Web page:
Imagine walking past the water fountains in front of Rupp Arena in downtown Lexington where there are a ton of disabled people just lying there or dipping in the fountain believing there was some type of magical healing powers in the water. Not only would most people ignore this scenario but they’d also probably purposely avoid it. It’s why these people were called the “invalids” or “ill” in John 5.
The blind, the lame and the paralyzed would meet at a pool called Bethsheda in Jerusalem in hopes of being healed. Our culture is more politically correct than back then so the disabled and sick people would hopefully not be looked upon as the “invalids” but I know people who would put people of other religions, homeless people, refugees and other sub-cultures or ethnicities in that “invalid” category. Jesus asks one guy there if he wanted to be healed and the guy tells Jesus no one will help him get into the pool and people keep cutting him off when he tried himself. Once again, this illustrates how people don’t care and don’t want to help these people. Of course, Jesus is not talking about the pool but instead Himself as that source of healing and says, “Get up, take up your bed, and walk.” And at once the man was healed and he did exactly that: he took up his bed and walked. Not only does Jesus show that he cares but he helps answer the need, a need that only He could truly provide for.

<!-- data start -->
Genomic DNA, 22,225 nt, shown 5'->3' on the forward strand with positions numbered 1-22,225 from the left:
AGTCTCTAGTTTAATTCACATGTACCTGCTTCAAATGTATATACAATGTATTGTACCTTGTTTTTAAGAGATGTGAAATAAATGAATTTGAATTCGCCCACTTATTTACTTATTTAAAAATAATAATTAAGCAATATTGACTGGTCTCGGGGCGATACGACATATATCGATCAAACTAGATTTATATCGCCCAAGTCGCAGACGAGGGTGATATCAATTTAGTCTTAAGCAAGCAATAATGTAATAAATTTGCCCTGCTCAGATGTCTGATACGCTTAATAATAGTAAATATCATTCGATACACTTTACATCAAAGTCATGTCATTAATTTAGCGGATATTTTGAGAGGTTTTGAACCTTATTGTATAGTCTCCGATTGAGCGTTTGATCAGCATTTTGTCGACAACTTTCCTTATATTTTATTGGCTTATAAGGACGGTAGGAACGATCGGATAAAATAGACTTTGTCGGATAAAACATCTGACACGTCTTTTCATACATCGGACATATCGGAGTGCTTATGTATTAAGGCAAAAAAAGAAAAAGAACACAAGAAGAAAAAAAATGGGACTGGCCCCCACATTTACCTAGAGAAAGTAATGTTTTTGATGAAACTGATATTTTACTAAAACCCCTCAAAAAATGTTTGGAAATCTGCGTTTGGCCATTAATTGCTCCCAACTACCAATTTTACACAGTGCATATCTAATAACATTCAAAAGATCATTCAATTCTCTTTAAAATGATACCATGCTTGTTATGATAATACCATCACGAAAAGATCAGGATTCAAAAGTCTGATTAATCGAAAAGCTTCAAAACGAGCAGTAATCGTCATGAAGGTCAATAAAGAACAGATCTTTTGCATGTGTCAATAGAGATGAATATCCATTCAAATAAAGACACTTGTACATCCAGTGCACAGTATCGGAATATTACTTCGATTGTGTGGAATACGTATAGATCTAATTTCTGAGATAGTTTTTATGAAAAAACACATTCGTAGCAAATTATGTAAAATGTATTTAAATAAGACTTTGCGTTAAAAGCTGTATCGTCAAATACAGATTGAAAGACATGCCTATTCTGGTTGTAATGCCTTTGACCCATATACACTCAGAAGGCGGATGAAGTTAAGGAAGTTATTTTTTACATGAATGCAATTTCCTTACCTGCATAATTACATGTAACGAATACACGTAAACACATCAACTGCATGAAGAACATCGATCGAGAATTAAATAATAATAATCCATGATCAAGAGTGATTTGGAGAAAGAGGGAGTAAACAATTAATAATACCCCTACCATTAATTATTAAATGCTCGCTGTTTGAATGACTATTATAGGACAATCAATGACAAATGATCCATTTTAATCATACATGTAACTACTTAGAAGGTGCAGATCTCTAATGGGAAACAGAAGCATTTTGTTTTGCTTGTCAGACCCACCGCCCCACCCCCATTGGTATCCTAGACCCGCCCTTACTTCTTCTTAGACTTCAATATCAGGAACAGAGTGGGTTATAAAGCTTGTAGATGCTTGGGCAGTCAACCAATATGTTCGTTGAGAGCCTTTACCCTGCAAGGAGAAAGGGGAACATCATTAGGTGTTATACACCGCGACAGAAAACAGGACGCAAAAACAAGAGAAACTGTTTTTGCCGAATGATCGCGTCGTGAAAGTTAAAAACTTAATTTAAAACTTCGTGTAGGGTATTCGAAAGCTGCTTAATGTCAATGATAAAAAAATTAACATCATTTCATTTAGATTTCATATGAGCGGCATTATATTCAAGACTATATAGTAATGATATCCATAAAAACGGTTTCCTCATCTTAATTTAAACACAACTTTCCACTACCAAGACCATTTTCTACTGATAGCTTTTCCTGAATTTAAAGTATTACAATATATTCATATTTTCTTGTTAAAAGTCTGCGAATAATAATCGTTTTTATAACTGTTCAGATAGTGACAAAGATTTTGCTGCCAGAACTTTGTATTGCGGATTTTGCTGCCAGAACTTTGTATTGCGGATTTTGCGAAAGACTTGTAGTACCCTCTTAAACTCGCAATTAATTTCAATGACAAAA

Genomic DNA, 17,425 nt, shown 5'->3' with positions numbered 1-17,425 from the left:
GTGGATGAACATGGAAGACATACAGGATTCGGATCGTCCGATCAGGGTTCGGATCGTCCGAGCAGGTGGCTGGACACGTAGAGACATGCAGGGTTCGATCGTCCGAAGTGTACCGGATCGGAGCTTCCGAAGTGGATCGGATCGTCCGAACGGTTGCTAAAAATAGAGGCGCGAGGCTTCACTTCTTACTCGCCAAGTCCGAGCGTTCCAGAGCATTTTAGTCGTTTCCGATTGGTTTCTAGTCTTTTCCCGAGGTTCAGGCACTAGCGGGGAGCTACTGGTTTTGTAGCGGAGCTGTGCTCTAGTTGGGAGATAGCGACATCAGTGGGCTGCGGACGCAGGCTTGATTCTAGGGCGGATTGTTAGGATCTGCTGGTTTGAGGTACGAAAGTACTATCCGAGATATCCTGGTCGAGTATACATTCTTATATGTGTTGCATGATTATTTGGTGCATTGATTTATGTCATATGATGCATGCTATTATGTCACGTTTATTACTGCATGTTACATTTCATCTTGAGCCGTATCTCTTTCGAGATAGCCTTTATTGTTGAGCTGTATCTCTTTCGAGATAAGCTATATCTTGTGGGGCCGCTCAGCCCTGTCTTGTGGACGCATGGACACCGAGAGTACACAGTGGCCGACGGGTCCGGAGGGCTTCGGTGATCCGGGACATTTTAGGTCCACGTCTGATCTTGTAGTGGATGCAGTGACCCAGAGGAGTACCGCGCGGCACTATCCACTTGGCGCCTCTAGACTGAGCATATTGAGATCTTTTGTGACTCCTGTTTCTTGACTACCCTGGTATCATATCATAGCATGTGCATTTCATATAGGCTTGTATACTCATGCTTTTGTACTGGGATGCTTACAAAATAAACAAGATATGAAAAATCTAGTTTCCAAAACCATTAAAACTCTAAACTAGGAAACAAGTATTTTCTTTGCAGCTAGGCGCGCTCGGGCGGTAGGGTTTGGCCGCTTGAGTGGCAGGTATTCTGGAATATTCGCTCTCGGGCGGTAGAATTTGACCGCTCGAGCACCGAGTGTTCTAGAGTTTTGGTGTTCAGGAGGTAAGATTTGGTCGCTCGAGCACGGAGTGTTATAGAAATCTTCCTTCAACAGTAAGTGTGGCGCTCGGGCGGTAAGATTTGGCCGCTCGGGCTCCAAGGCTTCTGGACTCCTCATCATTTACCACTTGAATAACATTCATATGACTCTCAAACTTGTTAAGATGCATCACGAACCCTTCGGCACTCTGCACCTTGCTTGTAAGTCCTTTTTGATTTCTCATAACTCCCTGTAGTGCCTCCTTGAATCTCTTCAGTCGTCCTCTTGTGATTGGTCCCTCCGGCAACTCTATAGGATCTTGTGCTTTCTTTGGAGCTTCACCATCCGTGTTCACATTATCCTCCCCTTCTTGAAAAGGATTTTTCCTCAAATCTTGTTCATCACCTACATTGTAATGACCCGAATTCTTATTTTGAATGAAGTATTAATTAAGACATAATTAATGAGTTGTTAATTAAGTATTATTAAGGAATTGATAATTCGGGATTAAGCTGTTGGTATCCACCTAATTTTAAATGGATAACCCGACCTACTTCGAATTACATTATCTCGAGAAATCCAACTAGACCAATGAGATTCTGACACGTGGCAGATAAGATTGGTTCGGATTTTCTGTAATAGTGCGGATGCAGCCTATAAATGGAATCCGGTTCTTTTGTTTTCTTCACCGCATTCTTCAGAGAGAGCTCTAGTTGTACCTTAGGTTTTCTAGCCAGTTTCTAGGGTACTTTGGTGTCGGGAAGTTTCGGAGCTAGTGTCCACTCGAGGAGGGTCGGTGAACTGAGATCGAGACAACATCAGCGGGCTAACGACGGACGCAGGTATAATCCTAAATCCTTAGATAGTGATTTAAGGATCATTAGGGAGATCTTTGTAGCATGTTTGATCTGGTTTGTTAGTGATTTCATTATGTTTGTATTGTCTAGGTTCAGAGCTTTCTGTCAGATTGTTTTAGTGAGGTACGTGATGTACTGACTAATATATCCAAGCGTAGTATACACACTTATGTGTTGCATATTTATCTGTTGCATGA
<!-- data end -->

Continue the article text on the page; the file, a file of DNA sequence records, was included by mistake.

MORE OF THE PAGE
However, we have a plot twist. Where you’d think this story would end on a high note, the Jews in the area get upset because (get this), the guy picked up his bed ON THE SABBATH. Since picking up your mat must’ve been considered work and every good religious person at that time knew that you couldn’t work on the Sabbath, they completely ignored the miracle and attacked the man who was healed. The guy told them he just did what the miracle man told him to do, not knowing who this miracle man was. Later Jesus sees the healed man amongst a crowd in the temple and says “See, you are well.” But now Jesus doesn’t just leave Him with this friendly reminder of his physical healing but instead now gives Him hope of what’s most important, a spiritual healing. Where before He told him to “grab his bed and walk” now He tells him to “sin no more.” Now the man finally knew whom he was speaking to. It was Jesus, the one who proclaimed to have the power to forgive sin. Jesus wasn’t telling him, “Sin no more” by not working on the Sabbath but instead to trust in the One who has the power to physically heal the body and soul. That sin would become no more in what Jesus was preaching, teaching and later proving on the cross and in the resurrection.
So what can we get out of this story that seems to go in all types of different directions?
- Jesus cares for the invalids.
- Religious people will put law over people. Jesus doesn’t.
- Only Jesus has the power to take away sin.
Will we model our lives after these great truths? Will we care for those that the world may not care for, but Jesus does? Will we put people over ethics? Even if we can win the debate, are we hurting a person in the process? Do we trust in Jesus as the One who will still help take care of the sin we are currently struggling with or tempted by?
By: Erik Koliser